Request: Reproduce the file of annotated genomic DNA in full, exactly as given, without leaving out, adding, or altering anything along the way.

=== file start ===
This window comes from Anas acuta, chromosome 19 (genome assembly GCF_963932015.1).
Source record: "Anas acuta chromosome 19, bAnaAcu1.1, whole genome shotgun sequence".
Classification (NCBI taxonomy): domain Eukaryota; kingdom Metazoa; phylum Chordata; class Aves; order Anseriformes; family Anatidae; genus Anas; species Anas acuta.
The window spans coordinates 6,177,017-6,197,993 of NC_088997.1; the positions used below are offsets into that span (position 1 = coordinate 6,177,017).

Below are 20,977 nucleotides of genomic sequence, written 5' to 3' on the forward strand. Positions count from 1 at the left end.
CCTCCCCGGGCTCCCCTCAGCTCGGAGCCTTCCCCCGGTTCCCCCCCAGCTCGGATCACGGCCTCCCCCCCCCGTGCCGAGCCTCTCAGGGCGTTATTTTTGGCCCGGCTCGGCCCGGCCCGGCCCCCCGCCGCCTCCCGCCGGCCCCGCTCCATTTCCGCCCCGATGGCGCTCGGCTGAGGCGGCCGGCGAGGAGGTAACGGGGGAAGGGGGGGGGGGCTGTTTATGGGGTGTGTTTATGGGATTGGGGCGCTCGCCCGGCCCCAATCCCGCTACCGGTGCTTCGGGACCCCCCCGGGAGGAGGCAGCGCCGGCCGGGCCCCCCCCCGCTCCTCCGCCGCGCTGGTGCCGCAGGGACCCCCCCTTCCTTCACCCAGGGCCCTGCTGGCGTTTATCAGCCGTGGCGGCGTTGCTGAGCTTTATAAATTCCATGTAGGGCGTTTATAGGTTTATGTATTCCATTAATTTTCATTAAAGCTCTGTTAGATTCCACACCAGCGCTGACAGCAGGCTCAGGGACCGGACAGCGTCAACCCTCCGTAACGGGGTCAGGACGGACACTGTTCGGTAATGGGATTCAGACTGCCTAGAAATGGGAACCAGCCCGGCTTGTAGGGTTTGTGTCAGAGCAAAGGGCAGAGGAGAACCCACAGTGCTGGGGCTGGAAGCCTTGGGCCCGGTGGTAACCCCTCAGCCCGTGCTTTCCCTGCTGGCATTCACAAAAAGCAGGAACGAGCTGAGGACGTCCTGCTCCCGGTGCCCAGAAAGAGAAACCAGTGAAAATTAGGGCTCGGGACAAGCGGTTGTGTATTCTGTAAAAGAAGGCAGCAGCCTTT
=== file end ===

This window comes from Anas acuta, chromosome 19 (genome assembly GCF_963932015.1).
Source record: "Anas acuta chromosome 19, bAnaAcu1.1, whole genome shotgun sequence".
Classification (NCBI taxonomy): domain Eukaryota; kingdom Metazoa; phylum Chordata; class Aves; order Anseriformes; family Anatidae; genus Anas; species Anas acuta.
The window spans coordinates 6,177,017-6,197,993 of NC_088997.1; the positions used below are offsets into that span (position 1 = coordinate 6,177,017).

Below are 20,977 nucleotides of genomic sequence, written 5' to 3' on the forward strand. Positions count from 1 at the left end.
CCTCCCCGGGCTCCCCTCAGCTCGGAGCCTTCCCCCGGTTCCCCCCCAGCTCGGATCACGGCCTCCCCCCCCCGTGCCGAGCCTCTCAGGGCGTTATTTTTGGCCCGGCTCGGCCCGGCCCGGCCCCCCGCCGCCTCCCGCCGGCCCCGCTCCATTTCCGCCCCGATGGCGCTCGGCTGAGGCGGCCGGCGAGGAGGTAACGGGGGAAGGGGGGGGGGGCTGTTTATGGGGTGTGTTTATGGGATTGGGGCGCTCGCCCGGCCCCAATCCCGCTACCGGTGCTTCGGGACCCCCCCGGGAGGAGGCAGCGCCGGCCGGGCCCCCCCCCGCTCCTCCGCCGCGCTGGTGCCGCAGGGACCCCCCCTTCCTTCACCCAGGGCCCTGCTGGCGTTTATCAGCCGTGGCGGCGTTGCTGAGCTTTATAAATTCCATGTAGGGCGTTTATAGGTTTATGTATTCCATTAATTTTCATTAAAGCTCTGTTAGATTCCACACCAGCGCTGACAGCAGGCTCAGGGACCGGACAGCGTCAACCCTCCGTAACGGGGTCAGGACGGACACTGTTCGGTAATGGGATTCAGACTGCCTAGAAATGGGAACCAGCCCGGCTTGTAGGGTTTGTGTCAGAGCAAAGGGCAGAGGAGAACCCACAGTGCTGGGGCTGGAAGCCTTGGGCCCGGTGGTAACCCCTCAGCCCGTGCTTTCCCTGCTGGCATTCACAAAAAGCAGGAACGAGCTGAGGACGTCCTGCTCCCGGTGCCCAGAAAGAGAAACCAGTGAAAATTAGGGCTCGGGACAAGCGGTTGTGTATTCTGTAAAAGAAGGCAGCAGCCTTT